Metro Weekly

Police Threatened Hayley Kiyoko Over Drag Queens

At a recent concert, police told Hayley Kiyoko she couldn't have drag queens on stage.

Hayley Kiyoko (credit Grace Scuitto/
Hayley Kiyoko (credit Grace Scuitto/

Singer-songwriter Hayley Kiyoko is currently on her The Panorama Tour, and as her way of adding a little something special to each show, she has been bringing stunning drag queens out on stage with her.

In a scary and truly scary turn of events, she faced a roadblock at a recent concert in Nashville, Tennessee when she was threatened with legal action due to the involvement of the queens.

Kiyoko took to Instagram to express her feelings before going on stage, and she shared an emotional post about being told that she wasn’t allowed to have the drag queens at her show.

“I am getting ready for my show tonight and was really excited to bring out some incredible drag performances,” the “Girls Like Girls” singer said. Shortly before the event, a police officer informed her that she was banned from bringing the drag queens on stage because her concert was all-ages.

Despite the legal threat, Kiyoko went ahead with her original plan.

In the caption of her Instagram video, she explained that the two drag queens who were joining her on that stop of the tour – who go by the names Lady LiberTea and Ivy St. James – arrived shortly before the show was set to start.

When they got to the venue, Kiyoko explained to them what had happened and the potential legal issues surrounding their future performance. But the performers were determined and would not be deterred, and they gave it their best for the crowd anyway.

Tennessee recently enacted a legal ban on drag performances, prohibiting “adult cabaret performances” – AKA drag shows – from taking place anywhere where they could be seen by a minor.

Thankfully, shortly after that law was signed, it was temporarily blocked by a federal judge just days before it was set to be enacted. That likely means that Kiyoko wasn’t breaking the law at all, and therefore, the police officer likely shouldn’t have stopped her.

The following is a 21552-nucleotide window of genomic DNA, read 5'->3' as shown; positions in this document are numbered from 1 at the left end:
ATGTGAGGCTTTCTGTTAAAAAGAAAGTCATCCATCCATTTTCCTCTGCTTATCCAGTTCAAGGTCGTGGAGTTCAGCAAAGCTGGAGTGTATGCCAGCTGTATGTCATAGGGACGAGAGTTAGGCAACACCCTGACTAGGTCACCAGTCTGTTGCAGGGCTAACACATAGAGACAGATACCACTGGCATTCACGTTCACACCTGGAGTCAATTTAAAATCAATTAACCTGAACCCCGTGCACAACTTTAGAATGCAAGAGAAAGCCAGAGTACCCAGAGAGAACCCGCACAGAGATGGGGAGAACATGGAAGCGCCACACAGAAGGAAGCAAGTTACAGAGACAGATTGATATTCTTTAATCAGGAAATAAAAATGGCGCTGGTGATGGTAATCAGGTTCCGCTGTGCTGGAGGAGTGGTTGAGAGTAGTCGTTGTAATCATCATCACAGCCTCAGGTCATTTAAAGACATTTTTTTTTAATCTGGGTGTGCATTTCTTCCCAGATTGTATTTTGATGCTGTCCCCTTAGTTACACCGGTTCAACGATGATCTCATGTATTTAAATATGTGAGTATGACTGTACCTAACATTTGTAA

Kiyoko was disappointed and frustrated by the situation, as she expressed in her Instagram post. “I never want to put anyone in a position to be at risk or in danger in any way,” she continued, “But also, where is the line of being silenced? How do we navigate these absurd threats and laws against our community?”

She also pointed out the importance of making sure her concerts are safe places for all. “We deserve to have a safe space to be ourselves while we navigate the evil that is threatening our own existence,” she added.

Support Metro Weekly’s Journalism

These are challenging times for news organizations. And yet it’s crucial we stay active and provide vital resources and information to both our local readers and the world. So won’t you please take a moment and consider supporting Metro Weekly with a membership? For as little as $5 a month, you can help ensure Metro Weekly magazine and remain free, viable resources as we provide the best, most diverse, culturally-resonant LGBTQ coverage in both the D.C. region and around the world. Memberships come with exclusive perks and discounts, your own personal digital delivery of each week’s magazine (and an archive), access to our Member's Lounge when it launches this fall, and exclusive members-only items like Metro Weekly Membership Mugs and Tote Bags! Check out all our membership levels here and please join us today!